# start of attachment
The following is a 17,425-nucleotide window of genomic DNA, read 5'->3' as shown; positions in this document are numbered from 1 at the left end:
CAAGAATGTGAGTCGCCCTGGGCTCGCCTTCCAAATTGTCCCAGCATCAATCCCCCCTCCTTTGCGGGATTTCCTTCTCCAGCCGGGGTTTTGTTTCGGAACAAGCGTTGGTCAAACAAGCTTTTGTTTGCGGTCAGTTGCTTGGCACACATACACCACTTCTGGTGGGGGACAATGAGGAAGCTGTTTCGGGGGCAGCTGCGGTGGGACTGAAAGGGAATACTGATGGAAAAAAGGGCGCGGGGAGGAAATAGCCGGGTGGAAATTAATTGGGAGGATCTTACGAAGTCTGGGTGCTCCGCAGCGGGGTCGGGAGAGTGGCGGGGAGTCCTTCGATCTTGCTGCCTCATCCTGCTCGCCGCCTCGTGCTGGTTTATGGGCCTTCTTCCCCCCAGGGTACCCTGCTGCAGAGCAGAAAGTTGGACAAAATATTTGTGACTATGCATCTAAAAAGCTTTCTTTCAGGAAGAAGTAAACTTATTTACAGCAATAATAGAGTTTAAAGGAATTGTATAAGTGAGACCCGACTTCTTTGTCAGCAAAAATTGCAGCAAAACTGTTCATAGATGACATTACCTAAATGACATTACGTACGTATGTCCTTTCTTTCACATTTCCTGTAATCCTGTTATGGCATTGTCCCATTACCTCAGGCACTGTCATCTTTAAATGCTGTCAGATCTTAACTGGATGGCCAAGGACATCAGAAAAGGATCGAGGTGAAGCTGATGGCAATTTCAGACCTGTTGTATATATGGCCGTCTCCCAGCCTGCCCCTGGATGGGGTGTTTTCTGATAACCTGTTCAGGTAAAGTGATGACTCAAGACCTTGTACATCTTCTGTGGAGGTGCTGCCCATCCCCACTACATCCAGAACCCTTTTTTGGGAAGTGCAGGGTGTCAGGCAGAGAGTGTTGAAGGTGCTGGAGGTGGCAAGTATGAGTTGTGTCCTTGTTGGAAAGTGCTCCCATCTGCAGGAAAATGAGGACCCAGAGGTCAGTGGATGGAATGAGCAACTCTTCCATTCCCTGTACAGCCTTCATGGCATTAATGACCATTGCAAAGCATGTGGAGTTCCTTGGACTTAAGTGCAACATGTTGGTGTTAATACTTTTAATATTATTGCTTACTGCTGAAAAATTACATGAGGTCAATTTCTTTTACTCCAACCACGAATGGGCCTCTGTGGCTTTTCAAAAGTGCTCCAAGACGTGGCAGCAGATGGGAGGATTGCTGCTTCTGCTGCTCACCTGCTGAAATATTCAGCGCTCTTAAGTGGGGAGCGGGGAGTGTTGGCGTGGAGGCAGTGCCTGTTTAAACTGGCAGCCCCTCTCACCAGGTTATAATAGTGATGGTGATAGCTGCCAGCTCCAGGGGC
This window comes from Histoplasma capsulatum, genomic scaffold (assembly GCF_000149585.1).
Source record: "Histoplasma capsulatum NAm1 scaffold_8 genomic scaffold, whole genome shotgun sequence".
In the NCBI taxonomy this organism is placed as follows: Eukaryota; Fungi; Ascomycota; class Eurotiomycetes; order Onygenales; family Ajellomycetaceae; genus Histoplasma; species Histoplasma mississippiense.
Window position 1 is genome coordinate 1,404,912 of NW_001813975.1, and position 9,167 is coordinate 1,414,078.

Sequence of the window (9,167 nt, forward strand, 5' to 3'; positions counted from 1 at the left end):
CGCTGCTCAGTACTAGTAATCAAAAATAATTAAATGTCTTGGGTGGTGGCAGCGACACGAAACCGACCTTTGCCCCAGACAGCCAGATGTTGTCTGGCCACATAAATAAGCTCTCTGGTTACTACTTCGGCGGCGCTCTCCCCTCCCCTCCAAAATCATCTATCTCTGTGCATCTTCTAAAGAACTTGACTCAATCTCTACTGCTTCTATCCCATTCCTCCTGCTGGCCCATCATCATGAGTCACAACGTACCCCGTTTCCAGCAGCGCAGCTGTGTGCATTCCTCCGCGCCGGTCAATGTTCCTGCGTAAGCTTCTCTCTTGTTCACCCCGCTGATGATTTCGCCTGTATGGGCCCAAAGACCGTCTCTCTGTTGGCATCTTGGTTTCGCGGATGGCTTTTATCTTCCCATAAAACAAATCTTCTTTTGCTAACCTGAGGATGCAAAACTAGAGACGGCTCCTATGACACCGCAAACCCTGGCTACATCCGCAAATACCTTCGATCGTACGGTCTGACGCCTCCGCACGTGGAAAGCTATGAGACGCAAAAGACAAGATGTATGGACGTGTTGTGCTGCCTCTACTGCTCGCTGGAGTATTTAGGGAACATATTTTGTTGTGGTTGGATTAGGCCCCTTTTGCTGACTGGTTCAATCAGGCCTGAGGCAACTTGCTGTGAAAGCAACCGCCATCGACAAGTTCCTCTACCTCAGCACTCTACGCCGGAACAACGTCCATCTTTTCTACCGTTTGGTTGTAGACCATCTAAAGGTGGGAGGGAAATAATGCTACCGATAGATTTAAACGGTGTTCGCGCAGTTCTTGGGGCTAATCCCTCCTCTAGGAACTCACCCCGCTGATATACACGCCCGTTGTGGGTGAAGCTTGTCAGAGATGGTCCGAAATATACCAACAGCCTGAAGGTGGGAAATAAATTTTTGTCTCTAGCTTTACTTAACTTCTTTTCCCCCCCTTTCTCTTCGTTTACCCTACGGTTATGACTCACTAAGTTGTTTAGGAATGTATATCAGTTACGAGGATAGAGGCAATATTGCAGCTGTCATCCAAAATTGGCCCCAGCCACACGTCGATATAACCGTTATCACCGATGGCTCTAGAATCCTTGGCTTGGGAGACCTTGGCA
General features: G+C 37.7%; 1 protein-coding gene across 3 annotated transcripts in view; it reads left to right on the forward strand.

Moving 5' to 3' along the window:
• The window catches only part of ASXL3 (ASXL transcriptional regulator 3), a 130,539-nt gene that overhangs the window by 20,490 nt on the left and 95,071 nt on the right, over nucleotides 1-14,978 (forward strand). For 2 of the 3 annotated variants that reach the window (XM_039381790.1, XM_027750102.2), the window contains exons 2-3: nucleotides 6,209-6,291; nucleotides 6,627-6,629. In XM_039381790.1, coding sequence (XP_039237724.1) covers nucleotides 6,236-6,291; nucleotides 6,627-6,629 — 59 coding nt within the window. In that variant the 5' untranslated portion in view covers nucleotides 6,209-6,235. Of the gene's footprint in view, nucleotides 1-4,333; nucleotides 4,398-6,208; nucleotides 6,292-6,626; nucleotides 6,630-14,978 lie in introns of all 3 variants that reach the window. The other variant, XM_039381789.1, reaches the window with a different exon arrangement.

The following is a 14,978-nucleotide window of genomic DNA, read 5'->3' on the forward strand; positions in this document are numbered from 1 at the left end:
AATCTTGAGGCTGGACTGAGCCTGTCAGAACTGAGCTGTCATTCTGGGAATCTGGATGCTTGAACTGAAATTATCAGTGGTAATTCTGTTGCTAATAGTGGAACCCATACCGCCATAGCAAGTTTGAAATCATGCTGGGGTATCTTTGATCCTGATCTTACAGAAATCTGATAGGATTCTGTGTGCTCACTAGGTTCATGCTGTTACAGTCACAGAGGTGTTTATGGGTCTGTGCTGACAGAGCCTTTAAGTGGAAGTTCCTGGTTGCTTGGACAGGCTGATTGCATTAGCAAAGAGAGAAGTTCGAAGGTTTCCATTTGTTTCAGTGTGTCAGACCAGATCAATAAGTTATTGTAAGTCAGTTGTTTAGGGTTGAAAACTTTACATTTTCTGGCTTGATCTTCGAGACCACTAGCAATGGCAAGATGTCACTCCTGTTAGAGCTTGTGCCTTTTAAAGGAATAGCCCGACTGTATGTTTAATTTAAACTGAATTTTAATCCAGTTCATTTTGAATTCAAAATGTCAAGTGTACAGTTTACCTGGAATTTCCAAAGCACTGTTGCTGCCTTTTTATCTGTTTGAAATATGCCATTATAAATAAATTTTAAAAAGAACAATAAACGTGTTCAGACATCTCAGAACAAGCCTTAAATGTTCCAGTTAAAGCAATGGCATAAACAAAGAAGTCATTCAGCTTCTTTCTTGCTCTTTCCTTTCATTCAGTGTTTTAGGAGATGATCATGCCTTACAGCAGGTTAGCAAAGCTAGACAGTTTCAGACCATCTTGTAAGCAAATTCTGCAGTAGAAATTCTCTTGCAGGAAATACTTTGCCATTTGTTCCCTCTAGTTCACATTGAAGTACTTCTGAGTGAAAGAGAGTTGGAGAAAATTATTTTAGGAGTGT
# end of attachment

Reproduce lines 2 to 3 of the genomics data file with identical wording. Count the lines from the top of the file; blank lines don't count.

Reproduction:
CAAGAATGTGAGTCGCCCTGGGCTCGCCTTCCAAATTGTCCCAGCATCAATCCCCCCTCCTTTGCGGGATTTCCTTCTCCAGCCGGGGTTTTGTTTCGGAACAAGCGTTGGTCAAACAAGCTTTTGTTTGCGGTCAGTTGCTTGGCACACATACACCACTTCTGGTGGGGGACAATGAGGAAGCTGTTTCGGGGGCAGCTGCGGTGGGACTGAAAGGGAATACTGATGGAAAAAAGGGCGCGGGGAGGAAATAGCCGGGTGGAAATTAATTGGGAGGATCTTACGAAGTCTGGGTGCTCCGCAGCGGGGTCGGGAGAGTGGCGGGGAGTCCTTCGATCTTGCTGCCTCATCCTGCTCGCCGCCTCGTGCTGGTTTATGGGCCTTCTTCCCCCCAGGGTACCCTGCTGCAGAGCAGAAAGTTGGACAAAATATTTGTGACTATGCATCTAAAAAGCTTTCTTTCAGGAAGAAGTAAACTTATTTACAGCAATAATAGAGTTTAAAGGAATTGTATAAGTGAGACCCGACTTCTTTGTCAGCAAAAATTGCAGCAAAACTGTTCATAGATGACATTACCTAAATGACATTACGTACGTATGTCCTTTCTTTCACATTTCCTGTAATCCTGTTATGGCATTGTCCCATTACCTCAGGCACTGTCATCTTTAAATGCTGTCAGATCTTAACTGGATGGCCAAGGACATCAGAAAAGGATCGAGGTGAAGCTGATGGCAATTTCAGACCTGTTGTATATATGGCCGTCTCCCAGCCTGCCCCTGGATGGGGTGTTTTCTGATAACCTGTTCAGGTAAAGTGATGACTCAAGACCTTGTACATCTTCTGTGGAGGTGCTGCCCATCCCCACTACATCCAGAACCCTTTTTTGGGAAGTGCAGGGTGTCAGGCAGAGAGTGTTGAAGGTGCTGGAGGTGGCAAGTATGAGTTGTGTCCTTGTTGGAAAGTGCTCCCATCTGCAGGAAAATGAGGACCCAGAGGTCAGTGGATGGAATGAGCAACTCTTCCATTCCCTGTACAGCCTTCATGGCATTAATGACCATTGCAAAGCATGTGGAGTTCCTTGGACTTAAGTGCAACATGTTGGTGTTAATACTTTTAATATTATTGCTTACTGCTGAAAAATTACATGAGGTCAATTTCTTTTACTCCAACCACGAATGGGCCTCTGTGGCTTTTCAAAAGTGCTCCAAGACGTGGCAGCAGATGGGAGGATTGCTGCTTCTGCTGCTCACCTGCTGAAATATTCAGCGCTCTTAAGTGGGGAGCGGGGAGTGTTGGCGTGGAGGCAGTGCCTGTTTAAACTGGCAGCCCCTCTCACCAGGTTATAATAGTGATGGTGATAGCTGCCAGCTCCAGGGGC
This window comes from Histoplasma capsulatum, genomic scaffold (assembly GCF_000149585.1).